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Old 02-08-2007, 07:07 PM
DesertDog DesertDog is online now
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Black powder: What's the sulfur do

The potassium nitrate is the oxidizer, the charcoal is the fuel, but what does the sulfur do? A catalyst? Wiki has a nifty article including the classic proportions of 15:3:2 and where to get 'saltpeter' but on the why of the third ingredient, it is mum.

Any pyrotechnic chemists out there?
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  #2  
Old 02-08-2007, 07:24 PM
Shagnasty Shagnasty is offline
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It adds a lot to the smell.
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Old 02-08-2007, 07:28 PM
Stranger On A Train Stranger On A Train is offline
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I'm not a pyrotechnic chemist, but I have your answer anyway. Sulfur (the correct IUPAC-approved spelling) is a desiccant used to prevent the marginally less hygroscopic (water attracting) powdered charcoal from becoming saturated with humidity and incombustible. It is possible to make black powder without sulfur--although not in the manner displayed in Star Trek--but it'll have a very short shelf life even in nominally arid environments. It is important to use sulfur of high purity, as small impurities can cause it to form unstable side products and spontaneously combust.

Making black powder at home is definitely ill advised, as many amputees and burn victims can attest. Once the mixture dries you are left with a layer of finely concreted dust which has to be ground up; too much pressure or a tiny spark is sufficient to ignite an entire batch. Even the professionals like DuPont or Hercules occasionally blow up a mixer or lose an entire plant.

Stranger
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Old 02-08-2007, 07:31 PM
Caught@Work Caught@Work is offline
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Supposedly to reduce the ignition temperature.
http://www.musketeer.ch/blackpowder/history.html
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  #5  
Old 02-08-2007, 07:35 PM
Q.E.D. Q.E.D. is offline
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Quote:
Originally Posted by Stranger On A Train
I'm not a pyrotechnic chemist, but I have your answer anyway. Sulfur (the correct IUPAC-approved spelling) is a desiccant used to prevent the marginally less hygroscopic (water attracting) powdered charcoal from becoming saturated with humidity and incombustible.
I hate to disagree with you, but I've found several credible cites which say the main purpose of the sulfur is to lower the ignition temperature of the mixture, making it more easily and reliably touched off. It may also act as you describe, but it's apparently not significant enough to bear mention, as far as I can tell.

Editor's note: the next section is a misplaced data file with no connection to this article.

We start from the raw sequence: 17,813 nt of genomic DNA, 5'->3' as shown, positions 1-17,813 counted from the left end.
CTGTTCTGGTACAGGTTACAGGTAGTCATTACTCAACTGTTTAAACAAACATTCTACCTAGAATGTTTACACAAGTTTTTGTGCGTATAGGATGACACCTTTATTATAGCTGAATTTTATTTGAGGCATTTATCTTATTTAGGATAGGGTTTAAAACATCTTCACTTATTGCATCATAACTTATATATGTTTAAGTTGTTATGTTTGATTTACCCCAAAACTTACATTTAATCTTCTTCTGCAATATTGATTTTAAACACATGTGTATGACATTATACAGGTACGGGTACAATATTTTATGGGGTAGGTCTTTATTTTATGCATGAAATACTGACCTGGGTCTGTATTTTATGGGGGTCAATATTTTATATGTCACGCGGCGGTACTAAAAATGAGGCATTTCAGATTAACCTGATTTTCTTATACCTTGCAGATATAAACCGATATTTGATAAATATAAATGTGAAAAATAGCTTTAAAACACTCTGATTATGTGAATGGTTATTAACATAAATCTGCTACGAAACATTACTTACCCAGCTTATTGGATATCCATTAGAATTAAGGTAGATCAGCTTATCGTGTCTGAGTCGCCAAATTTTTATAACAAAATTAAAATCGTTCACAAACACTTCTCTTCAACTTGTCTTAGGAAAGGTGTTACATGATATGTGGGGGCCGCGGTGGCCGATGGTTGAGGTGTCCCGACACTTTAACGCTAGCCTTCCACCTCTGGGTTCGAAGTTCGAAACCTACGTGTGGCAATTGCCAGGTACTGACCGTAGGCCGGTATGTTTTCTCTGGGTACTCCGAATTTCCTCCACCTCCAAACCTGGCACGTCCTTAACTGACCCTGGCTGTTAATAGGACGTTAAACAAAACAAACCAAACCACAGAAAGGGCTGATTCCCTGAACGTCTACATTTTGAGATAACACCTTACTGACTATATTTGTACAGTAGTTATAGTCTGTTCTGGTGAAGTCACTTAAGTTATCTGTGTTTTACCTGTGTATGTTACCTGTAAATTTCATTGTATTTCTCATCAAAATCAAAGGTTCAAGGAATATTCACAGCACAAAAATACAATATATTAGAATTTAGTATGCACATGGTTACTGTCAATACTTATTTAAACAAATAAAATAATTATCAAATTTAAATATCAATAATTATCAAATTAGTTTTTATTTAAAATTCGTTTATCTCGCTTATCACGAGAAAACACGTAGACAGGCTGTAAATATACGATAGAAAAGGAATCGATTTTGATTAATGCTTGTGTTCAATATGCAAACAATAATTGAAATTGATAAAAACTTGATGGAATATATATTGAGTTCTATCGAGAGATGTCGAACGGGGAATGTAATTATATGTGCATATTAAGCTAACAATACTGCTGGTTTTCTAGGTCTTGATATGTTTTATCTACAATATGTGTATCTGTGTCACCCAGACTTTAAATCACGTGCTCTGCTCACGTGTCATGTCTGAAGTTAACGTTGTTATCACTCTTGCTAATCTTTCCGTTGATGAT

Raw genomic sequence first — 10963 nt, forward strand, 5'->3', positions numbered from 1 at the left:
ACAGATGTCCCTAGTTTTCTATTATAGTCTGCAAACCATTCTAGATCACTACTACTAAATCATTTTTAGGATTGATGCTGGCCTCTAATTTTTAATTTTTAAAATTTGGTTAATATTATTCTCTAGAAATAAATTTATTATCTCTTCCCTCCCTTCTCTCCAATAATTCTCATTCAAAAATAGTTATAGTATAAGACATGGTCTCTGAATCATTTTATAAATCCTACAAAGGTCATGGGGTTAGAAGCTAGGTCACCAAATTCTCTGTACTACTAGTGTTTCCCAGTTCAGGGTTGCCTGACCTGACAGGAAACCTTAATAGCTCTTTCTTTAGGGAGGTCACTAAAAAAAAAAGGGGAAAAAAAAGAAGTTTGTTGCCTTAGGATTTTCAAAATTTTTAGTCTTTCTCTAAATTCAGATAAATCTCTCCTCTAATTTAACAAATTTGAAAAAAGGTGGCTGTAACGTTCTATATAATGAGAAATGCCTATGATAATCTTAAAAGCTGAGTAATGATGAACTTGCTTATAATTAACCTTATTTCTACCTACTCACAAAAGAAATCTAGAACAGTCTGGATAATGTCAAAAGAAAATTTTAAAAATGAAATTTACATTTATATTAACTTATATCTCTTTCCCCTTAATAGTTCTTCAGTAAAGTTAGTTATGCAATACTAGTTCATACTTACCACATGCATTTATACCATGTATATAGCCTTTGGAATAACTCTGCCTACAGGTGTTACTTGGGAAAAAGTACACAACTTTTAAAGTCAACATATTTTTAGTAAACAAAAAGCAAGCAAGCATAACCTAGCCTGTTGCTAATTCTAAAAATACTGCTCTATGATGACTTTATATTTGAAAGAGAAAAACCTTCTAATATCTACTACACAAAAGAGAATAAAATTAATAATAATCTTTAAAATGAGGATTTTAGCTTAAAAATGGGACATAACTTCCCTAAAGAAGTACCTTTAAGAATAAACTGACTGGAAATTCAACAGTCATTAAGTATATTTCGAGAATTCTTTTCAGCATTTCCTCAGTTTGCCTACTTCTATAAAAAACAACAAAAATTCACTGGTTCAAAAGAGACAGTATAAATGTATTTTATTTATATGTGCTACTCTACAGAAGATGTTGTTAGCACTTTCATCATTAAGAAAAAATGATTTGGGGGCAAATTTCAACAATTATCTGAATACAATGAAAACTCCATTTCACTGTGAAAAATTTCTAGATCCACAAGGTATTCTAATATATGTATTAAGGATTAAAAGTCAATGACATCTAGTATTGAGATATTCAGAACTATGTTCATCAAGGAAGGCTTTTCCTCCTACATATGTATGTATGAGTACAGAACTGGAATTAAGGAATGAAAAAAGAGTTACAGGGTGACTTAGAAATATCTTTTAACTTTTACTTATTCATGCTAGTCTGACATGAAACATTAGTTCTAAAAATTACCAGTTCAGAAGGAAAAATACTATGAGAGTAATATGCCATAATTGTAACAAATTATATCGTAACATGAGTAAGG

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Old 02-08-2007, 07:46 PM
Caught@Work Caught@Work is offline
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W00T! I beat Q.E.D. by 4 minutes and the same cite.
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  #7  
Old 02-08-2007, 07:48 PM
Stranger On A Train Stranger On A Train is offline
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Quote:
Originally Posted by Q.E.D.
I hate to disagree with you, but I've found several credible cites which say the main purpose of the sulfur is to lower the ignition temperature of the mixture, making it more easily and reliably touched off. It may also act as you describe, but it's apparently not significant enough to bear mention, as far as I can tell.
Hmm...well, I'll have to retract my claim, or at least partially. From your first cite:
A recipe without sulfur yields only little less energy (Joule/g). But its advantage lies in its little smoke produced. Its fog then consists of potassium carbonate (potash). Unfortunately its ignition temperature is 100 C higher than usual. For cap lock arms no problem, but a nuisance to flint and match lock sportsmen.
I had always understood the reaction resulting in the K2S product to be incidential and inconsequental in terms of energetic yield, but I hadn't considered its effect on reactivity. But then, like I said, I'm not a pyrotechnic chemist, or indeed, any kind of chemist other than the kind behind the bar. Color my ignorance fought for today.

And you can disagree with me anytime I'm wrong and you're right, or at least have good reason to think so. I'd like to think that I still have a few things to learn.